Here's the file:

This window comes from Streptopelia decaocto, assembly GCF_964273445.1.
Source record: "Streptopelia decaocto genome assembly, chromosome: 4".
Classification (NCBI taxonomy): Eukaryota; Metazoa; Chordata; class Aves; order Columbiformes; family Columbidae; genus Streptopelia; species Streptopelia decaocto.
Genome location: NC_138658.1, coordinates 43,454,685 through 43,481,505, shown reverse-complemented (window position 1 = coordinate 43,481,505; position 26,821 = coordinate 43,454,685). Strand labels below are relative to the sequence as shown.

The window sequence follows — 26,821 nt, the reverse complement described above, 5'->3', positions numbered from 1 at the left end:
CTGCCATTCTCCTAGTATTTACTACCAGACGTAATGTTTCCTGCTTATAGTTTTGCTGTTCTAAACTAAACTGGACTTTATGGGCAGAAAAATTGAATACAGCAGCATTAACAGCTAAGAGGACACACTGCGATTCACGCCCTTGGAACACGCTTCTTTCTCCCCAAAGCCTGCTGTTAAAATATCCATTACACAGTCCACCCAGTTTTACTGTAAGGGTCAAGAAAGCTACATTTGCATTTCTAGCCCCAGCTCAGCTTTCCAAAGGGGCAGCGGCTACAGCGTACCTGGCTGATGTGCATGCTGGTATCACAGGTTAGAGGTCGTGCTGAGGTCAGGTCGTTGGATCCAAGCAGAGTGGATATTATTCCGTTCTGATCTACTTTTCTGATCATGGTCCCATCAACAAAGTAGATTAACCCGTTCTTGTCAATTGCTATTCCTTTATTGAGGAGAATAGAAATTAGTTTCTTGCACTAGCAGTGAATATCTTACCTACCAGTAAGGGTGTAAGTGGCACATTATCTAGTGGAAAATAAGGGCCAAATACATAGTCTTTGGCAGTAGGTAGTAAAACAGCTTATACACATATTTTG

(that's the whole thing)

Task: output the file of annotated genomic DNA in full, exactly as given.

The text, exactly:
This window comes from Streptopelia decaocto, assembly GCF_964273445.1.
Source record: "Streptopelia decaocto genome assembly, chromosome: 4".
Classification (NCBI taxonomy): Eukaryota; Metazoa; Chordata; class Aves; order Columbiformes; family Columbidae; genus Streptopelia; species Streptopelia decaocto.
Genome location: NC_138658.1, coordinates 43,454,685 through 43,481,505, shown reverse-complemented (window position 1 = coordinate 43,481,505; position 26,821 = coordinate 43,454,685). Strand labels below are relative to the sequence as shown.

The window sequence follows — 26,821 nt, the reverse complement described above, 5'->3', positions numbered from 1 at the left end:
CTGCCATTCTCCTAGTATTTACTACCAGACGTAATGTTTCCTGCTTATAGTTTTGCTGTTCTAAACTAAACTGGACTTTATGGGCAGAAAAATTGAATACAGCAGCATTAACAGCTAAGAGGACACACTGCGATTCACGCCCTTGGAACACGCTTCTTTCTCCCCAAAGCCTGCTGTTAAAATATCCATTACACAGTCCACCCAGTTTTACTGTAAGGGTCAAGAAAGCTACATTTGCATTTCTAGCCCCAGCTCAGCTTTCCAAAGGGGCAGCGGCTACAGCGTACCTGGCTGATGTGCATGCTGGTATCACAGGTTAGAGGTCGTGCTGAGGTCAGGTCGTTGGATCCAAGCAGAGTGGATATTATTCCGTTCTGATCTACTTTTCTGATCATGGTCCCATCAACAAAGTAGATTAACCCGTTCTTGTCAATTGCTATTCCTTTATTGAGGAGAATAGAAATTAGTTTCTTGCACTAGCAGTGAATATCTTACCTACCAGTAAGGGTGTAAGTGGCACATTATCTAGTGGAAAATAAGGGCCAAATACATAGTCTTTGGCAGTAGGTAGTAAAACAGCTTATACACATATTTTG